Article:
In light of the nationwide rise in mental health problems, the Industrial Safety and Health Law was revised last year to oblige companies to offer annual “stress checks” to employees starting Tuesday.
Here are some details on the impact the new test is expected have on companies and employees, what it involves, and the factors that led to its introduction.
Are work-related mental disorders on the rise?
Yes, worker compensation claims are on the rise.
In fiscal 2014, a record 1,456 people claimed compensation for poor mental health, according to the Health, Labor and Welfare Ministry, up from 1,181 in fiscal 2010.
A health ministry questionnaire in 2013 found 10 percent of the 9,026 responding businesses said they had employees who had taken more than a month’s leave or quit because of poor mental health the previous year, up from 8.1 percent in 2012.
Although the national suicide rate has been declining since 2009, 2,323 of the 27,283 suicides reported in 2013 were blamed on work-related problems, the 2014 white paper on suicide prevention said. The number of work-related suicides, however, stayed relatively stable from 2007 to 2013.
What is the economic impact of mental disorders?
A study released in 2010 by the National Institute of Population and Social Security Research said cases of suicide and depression caused about ¥2.7 trillion in economic losses for Japan in 2009.
In 2008, the Cabinet Office estimated that it would cost a company about ¥4.22 million to let an employee in his late 30s making about ¥6 million a year take a six-month leave of absence because of poor mental health.
What is the purpose of the test?
The primary aim is to minimize mental health problems in the workforce. It also is designed to help improve working environments, which in turn will presumably help prevent people from having breakdowns, according to the ministry.
“The government has at last put in place a necessary law to cope with the working environment, where stress abounds,” said Kazuo Koiwa, a certified social insurance labor consultant who is familiar with the test.
Koiwa said the mental health checkup will prompt companies to take care of employees’ mental health and help raise workers’ awareness of their psychological condition.
How does the checkup work?
Businesses with more than 50 employees will be required to offer the checks once a year, which means it will cover some 18,000 businesses and reportedly more than 20 million employees nationwide.
All employees, including part-timers, will be urged to take the test, although it is not mandatory.
Businesses will have the option of creating their own questionnaire covering three areas: causes of stress in the workplace, symptoms of stress, and personal relationships.
They will also have the option of using the questionnaire made by the health ministry, which has 57 questions covering the three areas.
For causes of stress in the workplace, the ministry’s test includes the question phraseology options: “I have an extremely large amount of work to do,” “My job requires a lot of physical work” and “The atmosphere in my workplace is friendly.” The test-takers response options will range from “very much so” and “moderately so” to “somewhat” and “not at all.”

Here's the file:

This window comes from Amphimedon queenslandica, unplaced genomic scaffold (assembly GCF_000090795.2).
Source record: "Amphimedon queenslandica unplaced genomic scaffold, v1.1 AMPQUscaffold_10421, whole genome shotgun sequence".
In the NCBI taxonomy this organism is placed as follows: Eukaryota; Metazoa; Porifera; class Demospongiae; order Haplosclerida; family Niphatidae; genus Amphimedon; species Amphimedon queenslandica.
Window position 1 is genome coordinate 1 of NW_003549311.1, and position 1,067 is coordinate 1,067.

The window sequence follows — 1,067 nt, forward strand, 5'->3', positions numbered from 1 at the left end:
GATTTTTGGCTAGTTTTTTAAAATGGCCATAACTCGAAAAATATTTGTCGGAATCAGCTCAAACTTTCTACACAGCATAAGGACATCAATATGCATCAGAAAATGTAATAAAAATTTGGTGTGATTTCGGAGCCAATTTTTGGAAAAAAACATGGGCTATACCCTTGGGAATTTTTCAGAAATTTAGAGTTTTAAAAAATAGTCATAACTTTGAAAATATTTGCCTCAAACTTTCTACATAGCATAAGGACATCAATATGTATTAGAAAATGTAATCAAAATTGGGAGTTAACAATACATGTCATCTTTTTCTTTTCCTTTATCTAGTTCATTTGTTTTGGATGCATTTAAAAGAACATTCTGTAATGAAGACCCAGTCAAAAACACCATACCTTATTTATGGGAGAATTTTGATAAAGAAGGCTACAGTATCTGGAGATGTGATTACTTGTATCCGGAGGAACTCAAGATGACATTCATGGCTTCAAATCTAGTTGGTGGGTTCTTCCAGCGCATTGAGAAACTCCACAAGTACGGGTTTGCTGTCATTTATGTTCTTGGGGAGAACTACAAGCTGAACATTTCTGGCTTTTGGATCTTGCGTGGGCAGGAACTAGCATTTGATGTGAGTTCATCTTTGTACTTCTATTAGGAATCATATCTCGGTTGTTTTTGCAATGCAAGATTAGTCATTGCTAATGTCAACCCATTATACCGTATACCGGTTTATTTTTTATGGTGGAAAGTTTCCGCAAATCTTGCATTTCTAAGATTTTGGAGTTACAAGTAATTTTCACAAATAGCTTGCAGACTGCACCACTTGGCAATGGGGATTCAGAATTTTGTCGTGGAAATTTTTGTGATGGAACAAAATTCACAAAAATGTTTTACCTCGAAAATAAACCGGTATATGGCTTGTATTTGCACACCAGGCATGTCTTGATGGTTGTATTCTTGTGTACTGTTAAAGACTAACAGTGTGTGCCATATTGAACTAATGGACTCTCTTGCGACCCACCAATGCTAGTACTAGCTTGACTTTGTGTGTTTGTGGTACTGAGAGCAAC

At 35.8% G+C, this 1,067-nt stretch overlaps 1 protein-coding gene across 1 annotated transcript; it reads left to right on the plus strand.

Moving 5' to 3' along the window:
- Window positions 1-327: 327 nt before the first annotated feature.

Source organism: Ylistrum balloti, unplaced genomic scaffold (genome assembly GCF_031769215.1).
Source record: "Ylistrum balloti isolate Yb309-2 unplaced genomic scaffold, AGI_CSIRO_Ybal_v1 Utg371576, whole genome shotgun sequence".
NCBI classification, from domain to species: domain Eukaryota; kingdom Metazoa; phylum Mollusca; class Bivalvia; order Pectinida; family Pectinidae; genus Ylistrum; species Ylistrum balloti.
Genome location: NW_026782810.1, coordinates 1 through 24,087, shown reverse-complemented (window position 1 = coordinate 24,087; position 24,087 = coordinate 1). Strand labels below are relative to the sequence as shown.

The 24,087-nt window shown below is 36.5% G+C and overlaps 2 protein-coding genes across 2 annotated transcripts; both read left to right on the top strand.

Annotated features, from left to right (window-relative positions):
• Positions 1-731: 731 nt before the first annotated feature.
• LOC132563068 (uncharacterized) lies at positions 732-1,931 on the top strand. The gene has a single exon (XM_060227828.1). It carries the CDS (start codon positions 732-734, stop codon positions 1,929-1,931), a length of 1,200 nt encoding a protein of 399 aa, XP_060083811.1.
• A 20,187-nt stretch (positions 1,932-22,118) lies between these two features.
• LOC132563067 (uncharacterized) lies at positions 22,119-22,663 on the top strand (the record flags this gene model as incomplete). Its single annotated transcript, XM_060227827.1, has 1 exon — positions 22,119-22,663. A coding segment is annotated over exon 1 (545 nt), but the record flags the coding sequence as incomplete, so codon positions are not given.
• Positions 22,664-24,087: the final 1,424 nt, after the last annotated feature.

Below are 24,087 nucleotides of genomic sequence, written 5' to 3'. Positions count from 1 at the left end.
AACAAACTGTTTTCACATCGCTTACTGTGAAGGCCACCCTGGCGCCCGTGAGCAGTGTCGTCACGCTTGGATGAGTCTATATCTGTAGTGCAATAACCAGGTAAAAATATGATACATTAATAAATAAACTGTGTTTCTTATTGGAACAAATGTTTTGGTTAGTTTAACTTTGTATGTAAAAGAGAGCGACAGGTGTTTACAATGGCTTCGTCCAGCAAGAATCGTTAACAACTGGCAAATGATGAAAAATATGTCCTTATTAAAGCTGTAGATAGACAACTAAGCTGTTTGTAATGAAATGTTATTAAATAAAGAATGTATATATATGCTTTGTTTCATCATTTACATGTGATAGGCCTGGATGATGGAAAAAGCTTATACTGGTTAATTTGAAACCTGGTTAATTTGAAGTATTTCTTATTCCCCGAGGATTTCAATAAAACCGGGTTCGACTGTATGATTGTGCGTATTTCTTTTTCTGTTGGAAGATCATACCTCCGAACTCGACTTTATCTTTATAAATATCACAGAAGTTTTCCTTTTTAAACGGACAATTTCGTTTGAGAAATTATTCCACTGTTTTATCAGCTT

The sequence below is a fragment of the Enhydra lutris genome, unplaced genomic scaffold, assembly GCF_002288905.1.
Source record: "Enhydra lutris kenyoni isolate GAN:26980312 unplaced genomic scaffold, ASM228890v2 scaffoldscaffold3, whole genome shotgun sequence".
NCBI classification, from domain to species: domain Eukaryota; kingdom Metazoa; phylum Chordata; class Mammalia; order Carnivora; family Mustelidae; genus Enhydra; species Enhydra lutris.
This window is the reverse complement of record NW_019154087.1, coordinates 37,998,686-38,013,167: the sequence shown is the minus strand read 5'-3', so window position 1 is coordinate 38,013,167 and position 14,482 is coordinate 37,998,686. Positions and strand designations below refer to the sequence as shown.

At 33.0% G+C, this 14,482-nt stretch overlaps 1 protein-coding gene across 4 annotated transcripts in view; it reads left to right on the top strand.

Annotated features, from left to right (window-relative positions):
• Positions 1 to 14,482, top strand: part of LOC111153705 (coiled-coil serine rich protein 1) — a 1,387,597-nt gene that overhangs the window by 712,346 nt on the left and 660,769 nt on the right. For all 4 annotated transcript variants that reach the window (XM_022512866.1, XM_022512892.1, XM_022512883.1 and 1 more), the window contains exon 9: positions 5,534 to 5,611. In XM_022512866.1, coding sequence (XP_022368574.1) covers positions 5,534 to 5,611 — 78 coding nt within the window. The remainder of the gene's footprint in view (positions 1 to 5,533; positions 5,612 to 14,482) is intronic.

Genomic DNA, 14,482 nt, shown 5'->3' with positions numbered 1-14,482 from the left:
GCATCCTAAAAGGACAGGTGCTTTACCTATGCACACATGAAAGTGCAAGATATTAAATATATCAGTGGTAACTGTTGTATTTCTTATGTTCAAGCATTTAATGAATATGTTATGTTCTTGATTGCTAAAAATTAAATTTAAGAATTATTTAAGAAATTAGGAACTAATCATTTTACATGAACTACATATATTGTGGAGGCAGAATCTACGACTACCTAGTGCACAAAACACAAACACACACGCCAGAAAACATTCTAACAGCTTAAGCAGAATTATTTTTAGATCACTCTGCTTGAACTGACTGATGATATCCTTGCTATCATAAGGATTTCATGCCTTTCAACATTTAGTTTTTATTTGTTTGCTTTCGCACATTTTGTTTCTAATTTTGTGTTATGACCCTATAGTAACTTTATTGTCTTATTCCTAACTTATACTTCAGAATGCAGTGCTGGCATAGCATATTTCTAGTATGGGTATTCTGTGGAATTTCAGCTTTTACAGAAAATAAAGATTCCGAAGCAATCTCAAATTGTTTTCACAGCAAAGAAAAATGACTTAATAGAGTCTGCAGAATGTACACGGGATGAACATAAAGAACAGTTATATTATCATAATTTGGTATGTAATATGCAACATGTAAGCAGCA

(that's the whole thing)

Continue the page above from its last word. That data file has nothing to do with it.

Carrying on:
On symptoms of stress, the ministry’s test phrases include: “I have been lively,” “I have felt exhausted” and “I have been unable to concentrate.” The answer options include: “almost never,” “sometimes,” “often” and “almost always.”
In the relationships section, one question asks how freely one can speak with superiors, colleagues, spouses and other family members.
How will employees learn of the test results?
The doctors or nurses who assess the tests will directly inform them. Since the medical professionals will be obliged to maintain confidentiality, they will be barred from notifying the test-takers’ employers of the results without formal consent.
If test-takers are assessed as under heavy stress, they can see a doctor at their request.
Based on the advice of the interviewing doctors, employers will be required to improve the situation, such as by reducing work hours or arranging transfers.
Are there any concerns about the tests?
Koiwa pointed out that the tests, which are not mandatory, won’t work if employees are reluctant to take them.
“Companies need to show positive attitudes toward creating better working environments, while encouraging employees to take the test,” Koiwa said.
A recent survey has shown that companies are being slow in preparing for the annual test.
The survey by job information provider en-Japan Inc. in October said 49 percent of the 231 responding firms said they are getting ready to introduce the tests, 33 percent remain unprepared, and 5 percent have no plans for preparations.
Of the companies preparing to introduce the tests, 36 percent expected the checkup to have little effect.
An advertising and publishing industry source said companies expect to gain little from the tests in comparison with costs of introducing them, adding there might be other ways of safeguarding employees’ mental health.
An official at a manufacturer said they are not yet sure how the results of the tests will be of use.